The term ‘stagflation’ is being bandied about seriously for the first time in many years. Last widely used to describe economic conditions in the 1970s, this is the phenomenon whereby slow economic growth and higher unemployment are accompanied by high inflation.
The bond market is still pricing in a 25 basis point hike in the U.S. federal funds rate on 16 March. February U.S. consumer price index data out at the end of this week is expected to show another jump in inflation, with economists picking annual inflation to rise from 7.5% to 7.9%.
Fed Chair Jerome Powell stated last week that if inflation did not cool as quickly as expected, the U.S. central bank would be ready to move more aggressively with larger or more frequent increases to its cash rate.
“We have an expectation that inflation will peak and begin to come down this year. To the extent inflation comes in higher or is more persistently high… we would be prepared to move more aggressively by raising the federal funds rate by more than 25 basis points at a meeting or meetings.”
The energy price spike is also ramping up Eurozone inflation, which is almost three times its target rate. This will put pressure on European Central Bank Governor Christine Lagarde to walk back on her guidance earlier this year that a rate hike was “very unlikely”.
Central banks have to continue to balance three challenging concerns. These are dealing with the outcomes of the conflict in eastern Europe, and responding to an existing – and now stronger – inflationary surge, while at the same time not damaging the economic recovery from COVID-19.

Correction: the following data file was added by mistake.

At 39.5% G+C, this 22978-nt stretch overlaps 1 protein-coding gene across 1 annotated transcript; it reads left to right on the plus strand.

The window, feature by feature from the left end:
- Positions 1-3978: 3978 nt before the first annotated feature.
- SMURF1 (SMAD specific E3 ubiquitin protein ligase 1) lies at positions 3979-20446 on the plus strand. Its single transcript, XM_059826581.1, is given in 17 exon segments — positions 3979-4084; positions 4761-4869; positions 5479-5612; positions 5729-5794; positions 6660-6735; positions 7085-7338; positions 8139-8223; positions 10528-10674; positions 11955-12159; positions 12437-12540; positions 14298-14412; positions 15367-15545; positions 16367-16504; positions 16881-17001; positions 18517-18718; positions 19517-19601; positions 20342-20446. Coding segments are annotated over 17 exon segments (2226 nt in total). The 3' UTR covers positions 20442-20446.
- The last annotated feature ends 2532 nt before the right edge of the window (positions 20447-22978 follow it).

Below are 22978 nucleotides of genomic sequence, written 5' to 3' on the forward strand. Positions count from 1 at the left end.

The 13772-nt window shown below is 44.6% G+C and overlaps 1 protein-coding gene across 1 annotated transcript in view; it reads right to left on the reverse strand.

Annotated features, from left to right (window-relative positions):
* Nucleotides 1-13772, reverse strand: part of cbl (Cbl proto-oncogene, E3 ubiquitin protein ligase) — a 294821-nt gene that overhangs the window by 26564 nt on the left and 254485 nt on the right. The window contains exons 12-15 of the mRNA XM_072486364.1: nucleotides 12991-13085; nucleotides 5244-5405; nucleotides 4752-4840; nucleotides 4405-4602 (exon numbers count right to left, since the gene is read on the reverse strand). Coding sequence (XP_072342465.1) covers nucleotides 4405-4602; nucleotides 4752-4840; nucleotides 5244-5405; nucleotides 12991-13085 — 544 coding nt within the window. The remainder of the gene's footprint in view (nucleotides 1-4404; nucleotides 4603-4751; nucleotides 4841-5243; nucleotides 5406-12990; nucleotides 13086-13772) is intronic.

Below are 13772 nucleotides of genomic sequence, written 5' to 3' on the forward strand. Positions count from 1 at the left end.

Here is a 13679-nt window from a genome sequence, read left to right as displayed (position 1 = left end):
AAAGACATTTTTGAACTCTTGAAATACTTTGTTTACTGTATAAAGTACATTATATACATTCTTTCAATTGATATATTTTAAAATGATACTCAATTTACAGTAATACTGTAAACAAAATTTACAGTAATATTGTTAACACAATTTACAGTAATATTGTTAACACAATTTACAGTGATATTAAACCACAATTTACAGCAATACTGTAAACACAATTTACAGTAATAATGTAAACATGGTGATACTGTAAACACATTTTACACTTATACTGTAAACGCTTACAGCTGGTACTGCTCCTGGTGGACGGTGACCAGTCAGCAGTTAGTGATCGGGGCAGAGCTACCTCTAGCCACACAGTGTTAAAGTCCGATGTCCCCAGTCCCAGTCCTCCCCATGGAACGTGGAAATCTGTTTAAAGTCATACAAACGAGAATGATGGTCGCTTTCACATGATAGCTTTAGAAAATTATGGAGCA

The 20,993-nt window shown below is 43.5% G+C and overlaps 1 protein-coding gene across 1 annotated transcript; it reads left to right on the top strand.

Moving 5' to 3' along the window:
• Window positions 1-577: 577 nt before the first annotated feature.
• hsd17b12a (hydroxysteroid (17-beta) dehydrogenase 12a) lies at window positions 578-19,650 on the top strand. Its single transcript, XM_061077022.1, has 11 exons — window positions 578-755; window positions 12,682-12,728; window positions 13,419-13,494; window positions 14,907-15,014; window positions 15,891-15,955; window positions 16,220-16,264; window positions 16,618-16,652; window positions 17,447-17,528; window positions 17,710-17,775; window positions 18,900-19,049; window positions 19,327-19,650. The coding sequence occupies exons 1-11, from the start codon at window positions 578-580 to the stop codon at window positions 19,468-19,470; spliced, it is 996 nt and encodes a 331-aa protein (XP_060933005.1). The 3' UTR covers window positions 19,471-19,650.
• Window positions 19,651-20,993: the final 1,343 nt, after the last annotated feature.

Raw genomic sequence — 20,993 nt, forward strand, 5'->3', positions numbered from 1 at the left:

The prospect of a prolonged conflict in eastern Europe could give the U.S. Federal Reserve the ‘cover’ it needs to avoid tightening monetary policy too soon and too much, preventing harm to the ongoing economic recovery.
As Westpac Chief Economist Bill Evans commented this week, however, “central banks in countries where inflation has been rising must adopt a determined process to contain inflationary expectations even in the face of some concerns that the current high inflation and uncertainty will threaten economic activity.”
As always, the heightened uncertainties and risks are a salutary reminder about the benefits of ensuring that investment portfolios are sufficiently diversified across asset classes.
As well as offering higher yields and regular and reliable income, investment in carefully selected corporate debt securities provides an opportunity to increase portfolio diversification.
Current Investment Opportunities
We currently have a number of opportunities in the pipeline which we will be announcing in the near future.
FHIM Trade Logistics
This Australian dollar-denominated note is linked to a shipping and trade finance fund from TradeFlow Capital Management.
TradeFlow is a fintech-powered commodity investment strategy and business which enables physical commodity trading for small and medium-sized firms. The company uses a proprietary digital trade services platform to manage and monitor cargoes globally, now possible because of the advent of Internet of Things (IoT) devices, artificial intelligence, and lower technology costs.
This senior unsecured unsubordinated note will pay a 5.50% fixed rate quarterly, maturing in October 2025. All coupons and any final value will be in Australian dollars. The note is available on the IRESS platform to improve secondary market liquidity. It’s suitable for sophisticated/wholesale investors and has an A$10,000 minimum investment.
Full documentation for this offering is available here.
You can still invest in an Australian dollar fixed coupon credit-linked note over Xerox Holdings Corporation, a 6.5-year note offering a 4.50% per annum fixed rate with coupons paid half-yearly.
This is an opportunity to invest in debt linked to a Fortune 500 corporation which provides digital document products and services in more than 160 countries and pioneered office technology.
Full documentation for this offering is available here.
You can also still invest in the 7.5% fixed rate senior secured note issued by real estate financier Pallas Capital (wholesale investors only).
Contact us if you have any questions or would like any assistance.